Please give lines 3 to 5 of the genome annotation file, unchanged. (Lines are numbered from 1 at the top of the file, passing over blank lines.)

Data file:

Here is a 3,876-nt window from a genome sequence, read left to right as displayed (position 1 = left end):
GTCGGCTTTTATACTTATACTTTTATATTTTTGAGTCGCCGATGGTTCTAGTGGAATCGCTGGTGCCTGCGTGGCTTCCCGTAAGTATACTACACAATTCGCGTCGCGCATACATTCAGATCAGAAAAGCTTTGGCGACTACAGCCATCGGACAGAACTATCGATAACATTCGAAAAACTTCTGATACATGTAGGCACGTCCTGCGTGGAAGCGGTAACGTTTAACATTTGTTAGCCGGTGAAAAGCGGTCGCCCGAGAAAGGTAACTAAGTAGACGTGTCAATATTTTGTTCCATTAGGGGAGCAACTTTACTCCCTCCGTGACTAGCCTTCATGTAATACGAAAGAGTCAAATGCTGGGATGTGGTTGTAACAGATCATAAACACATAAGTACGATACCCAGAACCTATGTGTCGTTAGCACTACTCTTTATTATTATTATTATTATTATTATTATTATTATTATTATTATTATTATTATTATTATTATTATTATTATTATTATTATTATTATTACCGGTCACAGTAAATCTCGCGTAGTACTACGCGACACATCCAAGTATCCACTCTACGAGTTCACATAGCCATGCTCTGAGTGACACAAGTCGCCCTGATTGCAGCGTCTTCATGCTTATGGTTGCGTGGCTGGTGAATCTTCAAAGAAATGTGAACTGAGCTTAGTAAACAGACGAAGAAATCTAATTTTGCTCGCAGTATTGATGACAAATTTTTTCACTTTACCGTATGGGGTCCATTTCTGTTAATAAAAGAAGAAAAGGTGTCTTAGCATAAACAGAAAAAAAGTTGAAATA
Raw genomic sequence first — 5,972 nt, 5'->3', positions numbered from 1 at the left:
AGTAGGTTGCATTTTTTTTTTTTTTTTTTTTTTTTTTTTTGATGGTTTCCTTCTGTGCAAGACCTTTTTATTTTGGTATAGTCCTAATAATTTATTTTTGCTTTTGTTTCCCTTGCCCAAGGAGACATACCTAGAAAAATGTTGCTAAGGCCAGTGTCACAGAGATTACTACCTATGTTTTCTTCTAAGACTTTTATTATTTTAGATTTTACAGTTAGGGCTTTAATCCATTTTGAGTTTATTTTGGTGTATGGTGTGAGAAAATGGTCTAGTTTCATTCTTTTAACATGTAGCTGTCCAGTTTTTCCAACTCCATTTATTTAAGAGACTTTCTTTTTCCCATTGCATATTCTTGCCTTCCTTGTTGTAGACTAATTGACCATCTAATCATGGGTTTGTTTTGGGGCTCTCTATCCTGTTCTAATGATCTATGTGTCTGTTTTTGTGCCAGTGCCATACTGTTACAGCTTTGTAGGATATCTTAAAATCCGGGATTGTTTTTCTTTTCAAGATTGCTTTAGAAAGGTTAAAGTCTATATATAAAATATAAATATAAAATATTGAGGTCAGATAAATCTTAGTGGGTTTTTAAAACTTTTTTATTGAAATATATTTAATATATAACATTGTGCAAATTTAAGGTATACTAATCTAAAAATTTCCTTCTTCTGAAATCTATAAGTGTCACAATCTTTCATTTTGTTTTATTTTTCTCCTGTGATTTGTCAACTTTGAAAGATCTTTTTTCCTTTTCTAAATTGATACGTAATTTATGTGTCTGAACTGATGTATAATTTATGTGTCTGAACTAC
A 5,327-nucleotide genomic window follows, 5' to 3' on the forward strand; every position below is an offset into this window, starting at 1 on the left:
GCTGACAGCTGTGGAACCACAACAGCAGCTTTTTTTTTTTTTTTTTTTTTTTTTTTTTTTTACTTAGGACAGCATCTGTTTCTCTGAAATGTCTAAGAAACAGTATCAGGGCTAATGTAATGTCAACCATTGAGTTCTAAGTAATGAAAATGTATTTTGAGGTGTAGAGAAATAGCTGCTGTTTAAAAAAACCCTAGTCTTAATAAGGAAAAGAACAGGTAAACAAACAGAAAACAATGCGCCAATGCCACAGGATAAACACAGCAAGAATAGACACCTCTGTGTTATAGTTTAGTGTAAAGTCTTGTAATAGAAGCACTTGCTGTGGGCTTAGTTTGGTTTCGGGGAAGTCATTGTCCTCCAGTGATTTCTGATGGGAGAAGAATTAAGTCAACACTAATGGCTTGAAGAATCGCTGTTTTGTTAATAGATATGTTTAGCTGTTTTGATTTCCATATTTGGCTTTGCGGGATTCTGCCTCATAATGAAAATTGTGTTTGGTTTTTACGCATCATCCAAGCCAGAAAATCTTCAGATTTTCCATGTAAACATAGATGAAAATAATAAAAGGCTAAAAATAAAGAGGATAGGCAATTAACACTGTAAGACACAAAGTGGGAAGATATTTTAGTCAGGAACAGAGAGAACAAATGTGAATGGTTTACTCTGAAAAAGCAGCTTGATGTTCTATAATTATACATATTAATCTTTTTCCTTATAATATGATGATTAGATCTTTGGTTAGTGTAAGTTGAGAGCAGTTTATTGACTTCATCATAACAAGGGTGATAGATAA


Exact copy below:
Raw genomic sequence first — 5,972 nt, 5'->3', positions numbered from 1 at the left:
AGTAGGTTGCATTTTTTTTTTTTTTTTTTTTTTTTTTTTTGATGGTTTCCTTCTGTGCAAGACCTTTTTATTTTGGTATAGTCCTAATAATTTATTTTTGCTTTTGTTTCCCTTGCCCAAGGAGACATACCTAGAAAAATGTTGCTAAGGCCAGTGTCACAGAGATTACTACCTATGTTTTCTTCTAAGACTTTTATTATTTTAGATTTTACAGTTAGGGCTTTAATCCATTTTGAGTTTATTTTGGTGTATGGTGTGAGAAAATGGTCTAGTTTCATTCTTTTAACATGTAGCTGTCCAGTTTTTCCAACTCCATTTATTTAAGAGACTTTCTTTTTCCCATTGCATATTCTTGCCTTCCTTGTTGTAGACTAATTGACCATCTAATCATGGGTTTGTTTTGGGGCTCTCTATCCTGTTCTAATGATCTATGTGTCTGTTTTTGTGCCAGTGCCATACTGTTACAGCTTTGTAGGATATCTTAAAATCCGGGATTGTTTTTCTTTTCAAGATTGCTTTAGAAAGGTTAAAGTCTATATATAAAATATAAATATAAAATATTGAGGTCAGATAAATCTTAGTGGGTTTTTAAAACTTTTTTATTGAAATATATTTAATATATAACATTGTGCAAATTTAAGGTATACTAATCTAAAAATTTCCTTCTTCTGAAATCTATAAGTGTCACAATCTTTCATTTTGTTTTATTTTTCTCCTGTGATTTGTCAACTTTGAAAGATCTTTTTTCCTTTTCTAAATTGATACGTAATTTATGTGTCTGAACTGATGTATAATTTATGTGTCTGAACTAC
A 5,327-nucleotide genomic window follows, 5' to 3' on the forward strand; every position below is an offset into this window, starting at 1 on the left: